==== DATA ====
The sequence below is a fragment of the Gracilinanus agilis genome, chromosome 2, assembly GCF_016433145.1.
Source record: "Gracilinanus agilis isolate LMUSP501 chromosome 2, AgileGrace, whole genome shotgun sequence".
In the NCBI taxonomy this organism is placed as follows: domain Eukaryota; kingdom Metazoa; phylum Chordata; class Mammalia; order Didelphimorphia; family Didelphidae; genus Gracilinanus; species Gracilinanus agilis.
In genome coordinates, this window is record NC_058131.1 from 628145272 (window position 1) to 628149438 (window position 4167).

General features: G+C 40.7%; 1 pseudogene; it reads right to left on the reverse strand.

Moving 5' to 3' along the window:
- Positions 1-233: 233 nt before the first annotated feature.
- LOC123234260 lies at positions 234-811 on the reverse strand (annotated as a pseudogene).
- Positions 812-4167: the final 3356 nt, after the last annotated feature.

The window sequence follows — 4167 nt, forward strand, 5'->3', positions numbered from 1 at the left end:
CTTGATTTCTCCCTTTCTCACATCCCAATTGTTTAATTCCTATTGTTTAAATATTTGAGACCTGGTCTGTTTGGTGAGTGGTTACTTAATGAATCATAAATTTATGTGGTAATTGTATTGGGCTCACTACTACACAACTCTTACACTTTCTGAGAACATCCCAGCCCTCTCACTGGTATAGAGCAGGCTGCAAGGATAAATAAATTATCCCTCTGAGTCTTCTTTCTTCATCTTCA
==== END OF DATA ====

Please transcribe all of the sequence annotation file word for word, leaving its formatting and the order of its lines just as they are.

The sequence below is a fragment of the Gracilinanus agilis genome, chromosome 2, assembly GCF_016433145.1.
Source record: "Gracilinanus agilis isolate LMUSP501 chromosome 2, AgileGrace, whole genome shotgun sequence".
In the NCBI taxonomy this organism is placed as follows: domain Eukaryota; kingdom Metazoa; phylum Chordata; class Mammalia; order Didelphimorphia; family Didelphidae; genus Gracilinanus; species Gracilinanus agilis.
In genome coordinates, this window is record NC_058131.1 from 628145272 (window position 1) to 628149438 (window position 4167).

General features: G+C 40.7%; 1 pseudogene; it reads right to left on the reverse strand.

Moving 5' to 3' along the window:
- Positions 1-233: 233 nt before the first annotated feature.
- LOC123234260 lies at positions 234-811 on the reverse strand (annotated as a pseudogene).
- Positions 812-4167: the final 3356 nt, after the last annotated feature.

The window sequence follows — 4167 nt, forward strand, 5'->3', positions numbered from 1 at the left end:
CTTGATTTCTCCCTTTCTCACATCCCAATTGTTTAATTCCTATTGTTTAAATATTTGAGACCTGGTCTGTTTGGTGAGTGGTTACTTAATGAATCATAAATTTATGTGGTAATTGTATTGGGCTCACTACTACACAACTCTTACACTTTCTGAGAACATCCCAGCCCTCTCACTGGTATAGAGCAGGCTGCAAGGATAAATAAATTATCCCTCTGAGTCTTCTTTCTTCATCTTCA